The company seeking to build one of the nation’s largest carbon sequestration projects in Indiana was trying to avoid a “PR disaster” by locating in a rural farming area, a company executive said at a community meeting recently.
But that decision has not preempted controversy over both the project itself and the company’s larger strategy.
Local opposition is quickly snowballing in the small towns around Terre Haute as the EPA considers whether to approve injection well permits crucial for a federal loan guarantee.
Wabash Valley Resources says it wants to build a fertilizer plant that will bring jobs to rural Indiana. It aims to use petroleum coke or other feedstocks to create hydrogen and then anhydrous ammonia while sequestering carbon dioxide emissions 4,500 feet below ground in Vigo and Vermilion counties, about 12 miles from the plant.
Residents feel the company and the federal government are making them “guinea pigs,” as several said, in a project aimed at taking advantage of lucrative federal grants and tax incentives.
The company has been seeking to capture and sequester carbon since 2016, when it bought the former Duke Energy coal gasification plant that it plans to retrofit.
The EPA on July 7 issued a draft permit for the two Class VI carbon injection wells. Residents said they were given only days notice by mail about the lone EPA public meeting on the issue, which was held August 10.
Many local farmers had never heard about the concept, and were outraged that the company did little outreach and the government gave them little notice about their chance to weigh in. A 35-day public comment period on the draft permit — shorter than typical 60-day periods — was scheduled to close Aug. 11. The deadline was extended to Aug. 21 at advocates’ behest.
“We understand that once landowners learned it was going in their backyard, there was a short ramp to learn about carbon storage,” Wabash Valley spokesperson Greg Zoeller said. “Admittedly, we could have done better initial outreach to the landowners. We hoped the EPA information session would ease most of their concerns.”
Since that was clearly not the case, the company held its own meeting Aug. 16 in the small town of Universal, where residents pelted the officials with questions and accusations.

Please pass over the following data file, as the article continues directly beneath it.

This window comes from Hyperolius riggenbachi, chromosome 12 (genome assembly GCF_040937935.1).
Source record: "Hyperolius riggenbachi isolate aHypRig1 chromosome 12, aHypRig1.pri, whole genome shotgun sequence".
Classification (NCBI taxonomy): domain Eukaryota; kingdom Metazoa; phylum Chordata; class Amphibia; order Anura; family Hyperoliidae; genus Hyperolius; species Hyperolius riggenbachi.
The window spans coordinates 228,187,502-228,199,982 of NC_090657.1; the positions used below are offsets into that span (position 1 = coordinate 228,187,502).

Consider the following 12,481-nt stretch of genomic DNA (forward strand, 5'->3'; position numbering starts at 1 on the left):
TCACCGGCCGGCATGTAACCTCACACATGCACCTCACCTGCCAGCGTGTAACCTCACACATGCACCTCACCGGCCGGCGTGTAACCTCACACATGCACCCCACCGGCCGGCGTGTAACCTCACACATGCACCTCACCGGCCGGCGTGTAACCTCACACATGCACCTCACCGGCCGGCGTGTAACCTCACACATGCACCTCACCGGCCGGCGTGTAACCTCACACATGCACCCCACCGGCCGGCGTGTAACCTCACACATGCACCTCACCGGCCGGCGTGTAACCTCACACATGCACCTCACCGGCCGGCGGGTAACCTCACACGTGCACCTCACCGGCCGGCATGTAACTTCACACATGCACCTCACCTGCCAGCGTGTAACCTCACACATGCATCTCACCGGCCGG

A lively meeting
Wabash Valley Vice President of Operations Rory Chambers was asked why the carbon couldn’t be sequestered at the gasification plant site.
He responded that injecting carbon there — under a river and closer to Terre Haute — would be a “PR disaster.”
“Admittedly a little self-servedly I said, ‘Well if I put it in my plant site, this plume will clip the north side of Terre Haute and I end up with 3,000 angry people,” Chambers said.
By sequestering the carbon around Universal, “If there are a few mad people, here I can talk to individuals…and calm them down,” Chambers said. “My god, if there’s 3,000, I’ll never be able to convince them.”
As outrage erupted in the room, Chambers continued:
“It’s not because you’re rubes, I don’t think you’re rubes,” he said, adding that he himself does not have a college education.
Wabash Valley founder Nalin Gupta, meanwhile, explained to the crowd that he previously worked in finance in New York, on a team deploying over $85 billion in energy finance.
“If someone said, ‘Here, take two billion dollars and do something that would destroy people’s properties and water,’ would I do it?” Gupta asked the crowd in an ill-fated attempt to reassure them about the company’s motivations.
“Yes!” someone yelled out. “Nobody in this room wants it!”
Farming community fears
Susan Strole-Kos told Chambers at the meeting that she has spent many hours looking at data and studies about carbon sequestration, and fears the underground carbon plume could harm the farm that’s been in her family for 200 years.
“I have been given the job to be the steward of my land, and you are trying to take that from me,” she said tearfully. “It may be legal because you have worked politicians, you have the law in your favor, but it is immoral, and I don’t know how you guys can live with that.”
Strole-Kos said her family was approached by the company last year and invited to what they described as a meeting of local farmers about a fertilizer plant.
She thought it could be a good idea. But when she arrived, she found no other residents, just Chambers and two other company representatives who pressured her to “sign a piece of paper” in exchange for a few hundred dollars, as she told Energy News Network.
“I said, ‘No we are not fools here,’ it did not end well,” she said. “Maybe they thought we were just simpletons out in this area.”
Hundreds of residents turned out for a second meeting with company officials on Aug. 22, at an elementary school near the injection well site. Strole-Kos’s daughter Whitney Boyce teaches at that school, and worries about danger to students.
“We have our natural disaster drills, tornado drills, earthquake drills, we recently added active shooter training; now how do we prepare for a carbon dioxide leak?” she said. “We have to notify students and parents when people come in to spray for bugs. So I find it mindboggling we don’t have to notify parents when something like this is coming in.”
Incentives and concerns
The federal Inflation Reduction Act expanded the 45Q tax credit to $85 per ton of sequestered carbon dioxide. Provisions of the Bipartisan Infrastructure Law could also aid Wabash Valley’s plans.